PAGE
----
1. Barriers Affecting Ethnic Minorities in Sport

    This consists of covering the hair and wearing modest clothing by covering the arms and legs. Islam encourages building up an integrated personality and stresses sports such as swimming, archery and horse-riding, encouraging both men and women to engage in physical activity in order to maintain healthy lifestyles.

  2. Free essay

    A2 PE Factors Affecting Performance - Anxiety / Arousal

    useful in getting maximum performance from an athlete (Syer & Connolly, 1984). Refer to appendix 5 for definitions. If the performer is under-aroused he would need to use self-talk to convince himself that he will succeed or get his coach to talk to him.

  1. In what way or when (under which circumstances) will goal setting be effective in ...

    yet remains highly debated with in the sport, exercise and performance context due to inconsistency of results between studies (Locke, 1991; Weinberg & Weigland, 1993). Locke (1991) stated that this was due to methodological flaws in previous studies. Such problems included failure to makes goals difficult; failure to match groups

  2. PPP Action plan 2003.

    Lakers drill and hand to eye co-ordination practises, I completed the lakers drill in 4 bounces with a scored lay-up consistently, but when I push for three, I can't score the lay-up. Still inspired by this personal best, I forget the scheduled plan and work solely on the bench press,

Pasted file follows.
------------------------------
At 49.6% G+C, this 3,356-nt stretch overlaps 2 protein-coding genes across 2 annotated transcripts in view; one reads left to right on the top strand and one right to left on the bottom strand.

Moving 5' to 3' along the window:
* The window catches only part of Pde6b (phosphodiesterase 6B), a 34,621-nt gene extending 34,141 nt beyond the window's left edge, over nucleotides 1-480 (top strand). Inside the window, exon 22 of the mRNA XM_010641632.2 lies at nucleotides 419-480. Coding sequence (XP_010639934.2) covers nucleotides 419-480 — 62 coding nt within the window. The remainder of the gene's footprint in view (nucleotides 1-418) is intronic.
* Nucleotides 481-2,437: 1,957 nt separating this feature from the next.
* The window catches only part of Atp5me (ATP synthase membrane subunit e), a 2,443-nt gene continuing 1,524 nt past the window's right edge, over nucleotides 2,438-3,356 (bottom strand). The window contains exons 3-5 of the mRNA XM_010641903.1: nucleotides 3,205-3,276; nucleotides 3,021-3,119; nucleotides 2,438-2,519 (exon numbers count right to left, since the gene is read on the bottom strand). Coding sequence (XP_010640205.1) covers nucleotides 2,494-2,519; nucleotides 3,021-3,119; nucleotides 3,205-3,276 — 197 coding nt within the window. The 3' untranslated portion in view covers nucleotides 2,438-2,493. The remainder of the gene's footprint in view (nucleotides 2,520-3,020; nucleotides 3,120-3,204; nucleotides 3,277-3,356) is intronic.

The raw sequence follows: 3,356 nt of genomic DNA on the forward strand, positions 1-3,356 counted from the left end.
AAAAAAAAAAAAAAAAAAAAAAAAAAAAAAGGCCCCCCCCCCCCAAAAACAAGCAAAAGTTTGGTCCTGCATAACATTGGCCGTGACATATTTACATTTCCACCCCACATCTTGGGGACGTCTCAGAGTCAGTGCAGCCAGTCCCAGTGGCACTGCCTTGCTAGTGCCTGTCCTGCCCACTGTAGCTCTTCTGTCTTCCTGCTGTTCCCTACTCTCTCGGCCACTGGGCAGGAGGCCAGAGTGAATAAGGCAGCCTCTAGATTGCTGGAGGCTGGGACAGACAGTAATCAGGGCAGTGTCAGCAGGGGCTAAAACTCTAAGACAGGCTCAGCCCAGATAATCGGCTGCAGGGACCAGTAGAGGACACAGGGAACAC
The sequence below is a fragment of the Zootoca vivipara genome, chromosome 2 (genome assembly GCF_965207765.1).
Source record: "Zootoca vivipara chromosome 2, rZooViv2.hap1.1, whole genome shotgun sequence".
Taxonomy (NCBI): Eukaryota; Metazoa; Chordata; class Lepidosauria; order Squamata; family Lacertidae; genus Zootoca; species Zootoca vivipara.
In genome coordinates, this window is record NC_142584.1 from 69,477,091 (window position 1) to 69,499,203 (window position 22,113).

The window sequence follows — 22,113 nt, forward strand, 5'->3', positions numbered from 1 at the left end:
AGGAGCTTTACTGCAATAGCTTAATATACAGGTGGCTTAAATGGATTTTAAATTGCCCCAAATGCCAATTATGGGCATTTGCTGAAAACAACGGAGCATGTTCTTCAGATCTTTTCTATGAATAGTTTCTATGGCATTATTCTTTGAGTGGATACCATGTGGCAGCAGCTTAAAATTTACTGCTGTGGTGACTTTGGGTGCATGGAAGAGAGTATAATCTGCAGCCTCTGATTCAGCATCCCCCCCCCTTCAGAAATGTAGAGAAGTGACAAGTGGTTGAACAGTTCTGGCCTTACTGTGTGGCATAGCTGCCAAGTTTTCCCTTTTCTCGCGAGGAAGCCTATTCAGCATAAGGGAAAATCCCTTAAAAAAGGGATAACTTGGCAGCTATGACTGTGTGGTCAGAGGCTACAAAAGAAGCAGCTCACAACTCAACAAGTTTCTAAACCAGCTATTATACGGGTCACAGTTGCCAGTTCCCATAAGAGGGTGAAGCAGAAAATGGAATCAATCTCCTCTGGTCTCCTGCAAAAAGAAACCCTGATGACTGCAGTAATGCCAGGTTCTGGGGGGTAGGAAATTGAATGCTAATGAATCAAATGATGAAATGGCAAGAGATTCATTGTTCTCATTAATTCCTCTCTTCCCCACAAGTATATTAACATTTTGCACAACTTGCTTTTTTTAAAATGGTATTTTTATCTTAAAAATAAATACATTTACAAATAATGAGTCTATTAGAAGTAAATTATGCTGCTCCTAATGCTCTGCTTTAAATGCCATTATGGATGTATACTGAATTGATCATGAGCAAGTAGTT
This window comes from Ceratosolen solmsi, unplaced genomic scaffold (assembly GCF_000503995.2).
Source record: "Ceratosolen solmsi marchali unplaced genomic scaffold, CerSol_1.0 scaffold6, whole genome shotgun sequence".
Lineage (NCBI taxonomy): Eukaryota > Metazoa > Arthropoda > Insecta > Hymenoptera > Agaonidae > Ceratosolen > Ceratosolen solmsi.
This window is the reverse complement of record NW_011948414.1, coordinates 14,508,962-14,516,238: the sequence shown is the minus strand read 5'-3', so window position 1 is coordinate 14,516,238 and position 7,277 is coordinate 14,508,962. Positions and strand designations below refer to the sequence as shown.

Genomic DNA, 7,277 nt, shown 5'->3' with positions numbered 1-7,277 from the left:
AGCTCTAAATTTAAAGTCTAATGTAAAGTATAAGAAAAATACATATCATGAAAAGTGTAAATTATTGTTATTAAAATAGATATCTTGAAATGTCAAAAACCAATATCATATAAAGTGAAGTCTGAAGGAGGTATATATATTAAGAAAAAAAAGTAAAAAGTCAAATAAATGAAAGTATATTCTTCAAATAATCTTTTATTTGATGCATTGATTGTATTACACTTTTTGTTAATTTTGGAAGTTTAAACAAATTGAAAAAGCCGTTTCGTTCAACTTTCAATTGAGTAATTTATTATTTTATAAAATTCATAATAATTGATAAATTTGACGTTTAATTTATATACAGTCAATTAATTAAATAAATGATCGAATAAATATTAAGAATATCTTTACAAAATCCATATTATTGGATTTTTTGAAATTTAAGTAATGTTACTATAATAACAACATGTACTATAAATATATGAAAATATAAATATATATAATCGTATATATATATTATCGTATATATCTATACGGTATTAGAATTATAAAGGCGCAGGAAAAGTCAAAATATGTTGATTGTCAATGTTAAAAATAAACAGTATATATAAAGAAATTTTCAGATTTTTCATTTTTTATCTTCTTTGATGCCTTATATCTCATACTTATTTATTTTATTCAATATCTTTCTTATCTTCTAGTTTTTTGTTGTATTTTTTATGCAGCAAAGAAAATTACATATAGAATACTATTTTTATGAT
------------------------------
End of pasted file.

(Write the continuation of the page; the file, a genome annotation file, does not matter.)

1. My main aim is to complete a training programme, focusing on mainly developing the ...

    passing over the marked line twice) as 1 by mistake. If this was so, I would have actually completed 64 bounces, a much more accurate score compared with the following sessions. As for session 2, 3 and 4 I think that my scores differ as the actual height of jump

  2. Self analysis of weaknesses in table tennis - Comparison to elite model 2

    His bat is also at an angle, this is so that he can disguise the serve and that his not giving anything away, therefore the opponent will find it hard how to return the ball. Execution When Paul takes the shot, he throws the ball up six inches to the

  • Over 160,000 pieces
    of student written work
  • Annotated by
    experienced teachers
  • Ideas and feedback to
    improve your own work